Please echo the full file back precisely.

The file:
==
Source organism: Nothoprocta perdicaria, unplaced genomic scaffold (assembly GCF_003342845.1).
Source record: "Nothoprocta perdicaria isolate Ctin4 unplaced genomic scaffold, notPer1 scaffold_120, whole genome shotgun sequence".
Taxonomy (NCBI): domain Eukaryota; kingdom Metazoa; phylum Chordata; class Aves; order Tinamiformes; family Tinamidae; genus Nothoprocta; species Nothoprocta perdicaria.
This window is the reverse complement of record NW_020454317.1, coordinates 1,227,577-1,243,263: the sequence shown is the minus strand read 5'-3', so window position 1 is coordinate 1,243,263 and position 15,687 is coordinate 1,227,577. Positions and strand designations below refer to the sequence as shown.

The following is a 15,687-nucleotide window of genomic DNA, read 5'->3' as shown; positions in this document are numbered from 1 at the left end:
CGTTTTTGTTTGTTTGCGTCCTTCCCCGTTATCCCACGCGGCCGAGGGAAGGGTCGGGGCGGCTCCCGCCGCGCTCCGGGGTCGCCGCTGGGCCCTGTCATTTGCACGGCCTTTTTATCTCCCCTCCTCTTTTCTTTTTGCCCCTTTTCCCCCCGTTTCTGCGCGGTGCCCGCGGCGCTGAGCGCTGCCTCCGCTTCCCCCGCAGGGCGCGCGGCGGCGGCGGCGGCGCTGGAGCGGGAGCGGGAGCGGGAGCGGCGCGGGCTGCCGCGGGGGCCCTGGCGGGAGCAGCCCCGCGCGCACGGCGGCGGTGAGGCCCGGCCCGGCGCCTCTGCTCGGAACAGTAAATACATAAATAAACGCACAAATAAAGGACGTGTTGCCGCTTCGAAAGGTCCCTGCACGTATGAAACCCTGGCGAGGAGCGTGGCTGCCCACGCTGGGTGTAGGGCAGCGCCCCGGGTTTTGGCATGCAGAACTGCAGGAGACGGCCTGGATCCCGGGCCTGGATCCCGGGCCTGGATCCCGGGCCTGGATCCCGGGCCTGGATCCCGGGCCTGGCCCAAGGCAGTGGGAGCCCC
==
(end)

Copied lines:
Source organism: Nothoprocta perdicaria, unplaced genomic scaffold (assembly GCF_003342845.1).
Source record: "Nothoprocta perdicaria isolate Ctin4 unplaced genomic scaffold, notPer1 scaffold_120, whole genome shotgun sequence".
Taxonomy (NCBI): domain Eukaryota; kingdom Metazoa; phylum Chordata; class Aves; order Tinamiformes; family Tinamidae; genus Nothoprocta; species Nothoprocta perdicaria.
This window is the reverse complement of record NW_020454317.1, coordinates 1,227,577-1,243,263: the sequence shown is the minus strand read 5'-3', so window position 1 is coordinate 1,243,263 and position 15,687 is coordinate 1,227,577. Positions and strand designations below refer to the sequence as shown.

The following is a 15,687-nucleotide window of genomic DNA, read 5'->3' as shown; positions in this document are numbered from 1 at the left end:
CGTTTTTGTTTGTTTGCGTCCTTCCCCGTTATCCCACGCGGCCGAGGGAAGGGTCGGGGCGGCTCCCGCCGCGCTCCGGGGTCGCCGCTGGGCCCTGTCATTTGCACGGCCTTTTTATCTCCCCTCCTCTTTTCTTTTTGCCCCTTTTCCCCCCGTTTCTGCGCGGTGCCCGCGGCGCTGAGCGCTGCCTCCGCTTCCCCCGCAGGGCGCGCGGCGGCGGCGGCGGCGCTGGAGCGGGAGCGGGAGCGGGAGCGGCGCGGGCTGCCGCGGGGGCCCTGGCGGGAGCAGCCCCGCGCGCACGGCGGCGGTGAGGCCCGGCCCGGCGCCTCTGCTCGGAACAGTAAATACATAAATAAACGCACAAATAAAGGACGTGTTGCCGCTTCGAAAGGTCCCTGCACGTATGAAACCCTGGCGAGGAGCGTGGCTGCCCACGCTGGGTGTAGGGCAGCGCCCCGGGTTTTGGCATGCAGAACTGCAGGAGACGGCCTGGATCCCGGGCCTGGATCCCGGGCCTGGATCCCGGGCCTGGATCCCGGGCCTGGATCCCGGGCCTGGCCCAAGGCAGTGGGAGCCCC